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OSHO Online Library   »   The Books   »   The Alchemy of Yoga
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Chapter 5: Dissolving the Five Afflictions

Flowing through life is the fear of death, the clinging to life, and it is dormant in all, even the learned.

The sources of the five afflictions can be abolished by resolving them backwards to their origin.

The outward expressions of the five afflictions disappear through meditation.

Life seems to be an endless chain of miseries. From birth to death one suffers and suffers; still one wants to live. One continues to cling to life.

Albert Camus has said somewhere, and very rightly, “The only metaphysical problem is suicide.” Why don’t you commit suicide? If life is such a misery, such a hopeless affair, why don’t you commit suicide? Why be at all? Why not not be? Deep down, this is the real philosophical problem. But nobody wants to die. Even people who commit suicide, commit suicide in hope that by committing suicide they will get to a better life, but clinging to life remains. Even with death, they are hoping.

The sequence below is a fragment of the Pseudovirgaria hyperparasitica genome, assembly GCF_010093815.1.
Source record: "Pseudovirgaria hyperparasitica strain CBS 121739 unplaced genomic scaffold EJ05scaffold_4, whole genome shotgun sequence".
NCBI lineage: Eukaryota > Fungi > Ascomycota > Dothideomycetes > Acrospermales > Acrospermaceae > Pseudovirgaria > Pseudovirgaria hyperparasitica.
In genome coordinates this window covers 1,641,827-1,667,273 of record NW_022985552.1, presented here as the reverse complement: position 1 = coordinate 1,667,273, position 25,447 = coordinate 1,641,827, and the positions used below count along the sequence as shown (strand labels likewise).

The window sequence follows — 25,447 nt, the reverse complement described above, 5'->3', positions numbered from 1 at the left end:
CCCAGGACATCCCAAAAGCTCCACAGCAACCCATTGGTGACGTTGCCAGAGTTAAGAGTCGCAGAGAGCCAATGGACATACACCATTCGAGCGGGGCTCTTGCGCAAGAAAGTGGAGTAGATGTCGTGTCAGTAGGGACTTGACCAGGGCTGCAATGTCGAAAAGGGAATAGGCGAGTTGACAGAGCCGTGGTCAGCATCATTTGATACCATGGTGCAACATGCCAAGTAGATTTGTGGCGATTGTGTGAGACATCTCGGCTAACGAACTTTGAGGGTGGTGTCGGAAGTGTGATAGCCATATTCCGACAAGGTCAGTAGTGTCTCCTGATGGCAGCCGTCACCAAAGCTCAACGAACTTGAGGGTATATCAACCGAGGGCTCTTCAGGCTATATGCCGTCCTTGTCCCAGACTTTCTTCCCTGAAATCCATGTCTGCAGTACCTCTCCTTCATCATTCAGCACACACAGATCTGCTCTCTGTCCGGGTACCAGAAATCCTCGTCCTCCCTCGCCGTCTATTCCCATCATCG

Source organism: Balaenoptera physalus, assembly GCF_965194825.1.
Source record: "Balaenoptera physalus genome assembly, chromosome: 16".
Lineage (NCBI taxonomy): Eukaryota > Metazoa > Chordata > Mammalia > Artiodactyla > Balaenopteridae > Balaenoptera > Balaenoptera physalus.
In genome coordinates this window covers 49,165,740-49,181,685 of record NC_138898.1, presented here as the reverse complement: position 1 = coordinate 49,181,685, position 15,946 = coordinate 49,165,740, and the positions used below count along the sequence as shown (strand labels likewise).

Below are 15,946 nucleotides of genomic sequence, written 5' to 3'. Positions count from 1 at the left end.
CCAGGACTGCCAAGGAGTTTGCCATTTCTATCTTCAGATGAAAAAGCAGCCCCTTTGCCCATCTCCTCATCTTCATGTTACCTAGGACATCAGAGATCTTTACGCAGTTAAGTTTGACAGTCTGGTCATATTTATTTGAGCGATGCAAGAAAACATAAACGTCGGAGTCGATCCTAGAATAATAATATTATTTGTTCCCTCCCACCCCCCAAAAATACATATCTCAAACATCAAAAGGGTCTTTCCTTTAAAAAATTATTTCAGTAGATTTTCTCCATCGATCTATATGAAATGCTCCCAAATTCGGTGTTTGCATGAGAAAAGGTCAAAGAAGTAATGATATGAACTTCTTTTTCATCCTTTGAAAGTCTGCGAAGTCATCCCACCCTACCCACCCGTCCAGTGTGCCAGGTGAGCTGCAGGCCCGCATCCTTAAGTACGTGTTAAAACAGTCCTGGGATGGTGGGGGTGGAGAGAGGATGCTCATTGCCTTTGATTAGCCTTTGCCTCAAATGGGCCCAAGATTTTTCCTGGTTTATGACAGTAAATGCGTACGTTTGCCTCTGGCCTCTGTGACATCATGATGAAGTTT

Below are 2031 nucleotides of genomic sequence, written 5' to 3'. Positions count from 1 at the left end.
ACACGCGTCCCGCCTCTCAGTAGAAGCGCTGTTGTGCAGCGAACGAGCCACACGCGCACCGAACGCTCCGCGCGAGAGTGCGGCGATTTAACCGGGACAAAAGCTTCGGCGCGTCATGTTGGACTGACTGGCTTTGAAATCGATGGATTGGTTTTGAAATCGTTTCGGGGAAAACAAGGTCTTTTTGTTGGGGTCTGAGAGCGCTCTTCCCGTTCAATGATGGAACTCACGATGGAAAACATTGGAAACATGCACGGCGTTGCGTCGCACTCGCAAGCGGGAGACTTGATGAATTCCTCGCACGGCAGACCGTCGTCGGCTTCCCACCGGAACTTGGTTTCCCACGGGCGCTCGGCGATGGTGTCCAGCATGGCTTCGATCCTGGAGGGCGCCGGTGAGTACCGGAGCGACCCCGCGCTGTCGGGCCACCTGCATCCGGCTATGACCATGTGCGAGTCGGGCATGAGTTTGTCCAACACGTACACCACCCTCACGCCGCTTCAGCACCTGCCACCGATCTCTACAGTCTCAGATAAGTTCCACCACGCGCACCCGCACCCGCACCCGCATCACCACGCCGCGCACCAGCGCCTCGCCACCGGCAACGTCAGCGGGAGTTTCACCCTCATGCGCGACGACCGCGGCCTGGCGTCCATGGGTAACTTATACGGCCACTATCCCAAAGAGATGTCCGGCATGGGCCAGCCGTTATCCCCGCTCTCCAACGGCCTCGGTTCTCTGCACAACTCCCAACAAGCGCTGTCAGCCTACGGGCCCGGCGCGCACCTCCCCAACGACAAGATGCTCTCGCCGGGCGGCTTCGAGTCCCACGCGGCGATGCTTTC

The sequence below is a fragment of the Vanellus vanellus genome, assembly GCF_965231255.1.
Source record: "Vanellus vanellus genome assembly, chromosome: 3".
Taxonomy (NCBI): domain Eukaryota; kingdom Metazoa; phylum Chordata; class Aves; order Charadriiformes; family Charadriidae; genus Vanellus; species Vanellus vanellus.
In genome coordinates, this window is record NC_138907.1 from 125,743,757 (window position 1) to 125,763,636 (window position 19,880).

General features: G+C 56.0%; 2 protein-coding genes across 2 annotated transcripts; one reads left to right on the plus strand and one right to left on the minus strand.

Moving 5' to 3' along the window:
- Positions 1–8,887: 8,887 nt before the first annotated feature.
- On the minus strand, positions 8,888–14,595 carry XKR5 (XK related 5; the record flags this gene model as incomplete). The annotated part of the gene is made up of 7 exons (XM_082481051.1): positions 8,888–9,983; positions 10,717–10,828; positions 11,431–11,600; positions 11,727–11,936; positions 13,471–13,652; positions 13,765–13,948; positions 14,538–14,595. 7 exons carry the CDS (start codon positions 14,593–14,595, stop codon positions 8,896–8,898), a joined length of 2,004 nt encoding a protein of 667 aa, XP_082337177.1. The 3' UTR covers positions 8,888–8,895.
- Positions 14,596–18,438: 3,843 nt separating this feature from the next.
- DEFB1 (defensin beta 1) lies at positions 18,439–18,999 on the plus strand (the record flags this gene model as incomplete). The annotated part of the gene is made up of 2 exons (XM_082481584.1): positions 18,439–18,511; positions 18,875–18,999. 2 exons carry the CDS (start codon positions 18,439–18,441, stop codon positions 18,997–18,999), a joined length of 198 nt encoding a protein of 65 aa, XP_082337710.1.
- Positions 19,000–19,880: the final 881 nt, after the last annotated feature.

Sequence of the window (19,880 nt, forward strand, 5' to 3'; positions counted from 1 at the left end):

I have heard about one Greek philosopher who taught his disciples nothing else but suicide. Of course, nobody ever followed him. People listened; he was a very articulate man. Even while listening to him about suicide - it looked beautiful, worth listening to - nobody followed him. He himself lived to the very ripe age of ninety. He himself didn’t commit suicide. While on his death-bed, somebody asked, “You taught continuously about suicide. Why have you yourself not committed it?” The old, dying philosopher opened his eyes and said, “I had to be here just to teach people.”

Clinging to life is very deep. Patanjali calls it abhinivesh, lust for life. Why is it there if there is so much misery? People come to me, and with deep anguish they talk about their miseries, but they don’t seem to be ready to leave life. Even with all its miseries, life seems to be worthwhile. From where does this hope come? - it is a paradox and has to be understood.

In fact, you cling to life more if you are miserable. The more miserable you are, the more you cling. A man who is happy does not cling to life. This will look paradoxical on the outer surface, but if you penetrate deeply, you will understand what is the matter. People who are suffering are always hopeful, optimistic. They always hope that something is going to happen tomorrow. People who have lived in deep misery and hell have created heaven, the idea, the paradise. It is always tomorrow; it never comes. It is always there, hanging like a bait in front of you somewhere in the future.

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